Optimization of comminuting and heating conditions for surimi gel preparation obtained from three fish species: Alaska pollock (AP) (Theragra chalcogramma), Pacific whiting (PW) (Merluccius productus), and threadfin bream (TB) (Nemipterus spp.) was the focus of this study. Three parameters during comminution were separately evaluated: chopping time, chopping temperature, and salting time. Results from fracture gel analysis suggested a strong relation between the fish's environmental habitat and optimal final chopping temperature. Extending chopping time to 15 min under strictly controlled temperature at 0 °C was preferable for cold water fish AP surimi. Even though high chopping temperature (20 °C) for a shorter time (12 min) surprisingly resulted in strong gel texture similar to that of 0 °C for 15 min, high chopping temperature should not be employed for AP surimi. AP could set as a gel at this temperature within a shorter time in a holding tank which could subsequently cause a problem when extruded on the cooking belt. Temperate water fish Pacific whiting, demonstrated its maximum gel strength when chopped at 15-20 °C. The optimum comminution condition for warm water fish threadfin bream surimi was to chop the surimi until the paste temperature reached between 25-30 °C. Prolongation of chopping once the surimi hit its threshold (optimum) temperature diminished the quality of the resulting protein gel. Cooling system connected to the chopping bowl is strongly recommended as it will allow the comminution process to be extended as long as possible until the surimi paste reaches its target temperature.
Raman spectroscopy disclosed the different level of protein unfolding based on secondary structure of α-helix and β-sheet during various comminuting conditions. Unfolding of protein was facilitated by increased chopping temperature to a greater degree than extended chopping time. Extending chopping could denature the light meromyosin structure as it could not form a semi gel-like structure at temperatures between 32-40 °C.
Protein solubility of surimi paste in salt solution always decreased with prolonged chopping time. The decrease rate accelerated with increased chopping temperature. The formation of disulfide interchange gradually took place during chopping as observed from Raman spectroscopy. Also the surface hydrophobicity increased with extended chopping time. However, gel strength behaved differently according to the various chopping conditions indicating the lack of its relationship between salt soluble protein, disulfide formation, and surface hydrophobicity to gel strength.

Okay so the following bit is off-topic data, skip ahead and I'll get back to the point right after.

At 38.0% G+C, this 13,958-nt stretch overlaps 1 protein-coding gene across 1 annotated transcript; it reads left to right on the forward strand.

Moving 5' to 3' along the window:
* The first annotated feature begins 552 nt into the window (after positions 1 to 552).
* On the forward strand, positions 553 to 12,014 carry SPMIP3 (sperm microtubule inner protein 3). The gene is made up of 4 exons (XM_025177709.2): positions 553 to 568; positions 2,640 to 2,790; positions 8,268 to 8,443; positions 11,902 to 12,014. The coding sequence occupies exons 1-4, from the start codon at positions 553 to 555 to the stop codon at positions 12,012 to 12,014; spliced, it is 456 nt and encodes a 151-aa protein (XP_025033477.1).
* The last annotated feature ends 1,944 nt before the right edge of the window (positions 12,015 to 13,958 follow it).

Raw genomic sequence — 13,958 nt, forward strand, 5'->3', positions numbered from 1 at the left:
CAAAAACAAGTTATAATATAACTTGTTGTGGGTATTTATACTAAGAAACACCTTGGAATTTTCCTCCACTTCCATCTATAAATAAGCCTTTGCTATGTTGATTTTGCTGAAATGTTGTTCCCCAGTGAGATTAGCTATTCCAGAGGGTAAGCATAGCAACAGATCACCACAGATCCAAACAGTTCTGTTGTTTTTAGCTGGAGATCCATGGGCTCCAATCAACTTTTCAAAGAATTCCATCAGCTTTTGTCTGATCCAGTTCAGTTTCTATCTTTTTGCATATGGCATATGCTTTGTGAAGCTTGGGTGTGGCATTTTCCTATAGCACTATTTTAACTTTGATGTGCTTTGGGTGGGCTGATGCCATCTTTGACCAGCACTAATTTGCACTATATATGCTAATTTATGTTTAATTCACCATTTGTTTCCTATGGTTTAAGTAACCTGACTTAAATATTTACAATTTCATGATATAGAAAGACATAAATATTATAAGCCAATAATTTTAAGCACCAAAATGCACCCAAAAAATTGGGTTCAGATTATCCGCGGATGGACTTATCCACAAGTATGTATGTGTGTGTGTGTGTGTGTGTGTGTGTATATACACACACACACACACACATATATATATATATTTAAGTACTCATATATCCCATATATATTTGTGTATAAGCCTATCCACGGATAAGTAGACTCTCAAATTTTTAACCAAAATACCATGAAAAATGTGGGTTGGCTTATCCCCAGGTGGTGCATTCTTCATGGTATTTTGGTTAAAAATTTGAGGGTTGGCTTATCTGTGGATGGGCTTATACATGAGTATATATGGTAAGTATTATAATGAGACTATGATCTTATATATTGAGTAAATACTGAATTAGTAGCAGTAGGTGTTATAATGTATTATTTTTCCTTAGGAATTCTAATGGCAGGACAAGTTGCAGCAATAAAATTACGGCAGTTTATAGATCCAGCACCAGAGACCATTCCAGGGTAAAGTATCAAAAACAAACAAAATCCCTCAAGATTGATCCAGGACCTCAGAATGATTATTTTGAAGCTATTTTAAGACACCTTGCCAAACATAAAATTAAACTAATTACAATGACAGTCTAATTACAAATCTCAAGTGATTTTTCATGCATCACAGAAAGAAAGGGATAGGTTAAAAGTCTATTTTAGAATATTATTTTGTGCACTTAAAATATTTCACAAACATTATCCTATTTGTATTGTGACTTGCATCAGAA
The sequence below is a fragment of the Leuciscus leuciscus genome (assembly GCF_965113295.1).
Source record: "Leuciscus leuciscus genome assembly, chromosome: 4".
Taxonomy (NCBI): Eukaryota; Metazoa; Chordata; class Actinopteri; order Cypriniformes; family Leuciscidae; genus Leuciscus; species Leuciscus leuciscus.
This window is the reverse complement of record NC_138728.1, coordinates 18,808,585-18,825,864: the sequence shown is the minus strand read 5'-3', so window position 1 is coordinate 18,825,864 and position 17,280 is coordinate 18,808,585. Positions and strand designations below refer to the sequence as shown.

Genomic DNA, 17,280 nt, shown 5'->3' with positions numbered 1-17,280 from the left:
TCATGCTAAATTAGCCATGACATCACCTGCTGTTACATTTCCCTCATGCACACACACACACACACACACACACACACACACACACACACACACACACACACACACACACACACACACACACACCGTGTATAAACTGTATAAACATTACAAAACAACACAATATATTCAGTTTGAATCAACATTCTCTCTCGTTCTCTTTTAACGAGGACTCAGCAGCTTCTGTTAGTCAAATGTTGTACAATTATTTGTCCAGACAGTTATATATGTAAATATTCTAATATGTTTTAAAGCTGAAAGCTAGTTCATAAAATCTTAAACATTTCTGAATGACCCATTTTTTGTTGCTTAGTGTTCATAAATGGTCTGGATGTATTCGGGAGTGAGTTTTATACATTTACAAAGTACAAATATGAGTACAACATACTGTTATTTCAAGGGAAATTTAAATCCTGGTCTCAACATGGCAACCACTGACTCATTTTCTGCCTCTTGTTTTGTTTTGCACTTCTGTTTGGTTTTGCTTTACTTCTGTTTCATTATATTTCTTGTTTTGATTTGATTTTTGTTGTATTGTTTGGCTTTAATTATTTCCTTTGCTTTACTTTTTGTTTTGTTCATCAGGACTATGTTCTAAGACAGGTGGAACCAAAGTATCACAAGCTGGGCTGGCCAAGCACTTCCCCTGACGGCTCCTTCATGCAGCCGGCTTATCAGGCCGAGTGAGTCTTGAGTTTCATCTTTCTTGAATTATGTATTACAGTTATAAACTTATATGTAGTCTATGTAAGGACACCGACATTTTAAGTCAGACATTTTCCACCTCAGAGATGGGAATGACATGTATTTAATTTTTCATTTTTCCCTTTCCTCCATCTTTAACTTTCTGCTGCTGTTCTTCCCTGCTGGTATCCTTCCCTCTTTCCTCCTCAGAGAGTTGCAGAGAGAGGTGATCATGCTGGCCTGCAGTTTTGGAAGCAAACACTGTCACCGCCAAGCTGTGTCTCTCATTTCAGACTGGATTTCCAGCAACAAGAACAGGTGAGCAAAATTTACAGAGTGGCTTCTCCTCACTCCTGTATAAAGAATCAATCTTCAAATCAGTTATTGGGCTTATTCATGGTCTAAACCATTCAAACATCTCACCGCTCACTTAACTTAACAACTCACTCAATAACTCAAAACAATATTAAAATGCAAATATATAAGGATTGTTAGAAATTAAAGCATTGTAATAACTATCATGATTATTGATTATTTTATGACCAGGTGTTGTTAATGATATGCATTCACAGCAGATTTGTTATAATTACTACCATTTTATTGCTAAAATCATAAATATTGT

During extending chopping time, not only more mechanical force is applied to unfold protein structure, but proteins also have longer time to be extracted more by salt. Addition of salt at a different time during chopping process was therefore conducted using threadfin bream surimi due to its higher thermostability. Extending chopping time without salt followed by salt addition at the last step resulted in lower gel texture compared to the conventional chopping protocol where salt is always added at the early stage of comminution. Mechanical chopping could unfold protein structure; however, proteins, rather than staying solubilized, would precipitate and form a randomized structure under the chopping condition without salt.
The heating condition greatly affected the gelation and rheological properties of AP surimi. The highest elastic modulus was obtained with the slowest heating rate at 1 °C/min. Increased heating rate did not only shorten the time for proteins to unfold and form a well-organized network, it also interfered with the protein network through the vibration of water molecules as phase angle increased. This suggested that AP surimi gained more viscous properties and failed to form an elastic gel. Adjusting moisture content along with applying various frequencies did not alter the pattern of G' formation when paste was heated at different heating rates. AP surimi favored the slow heating.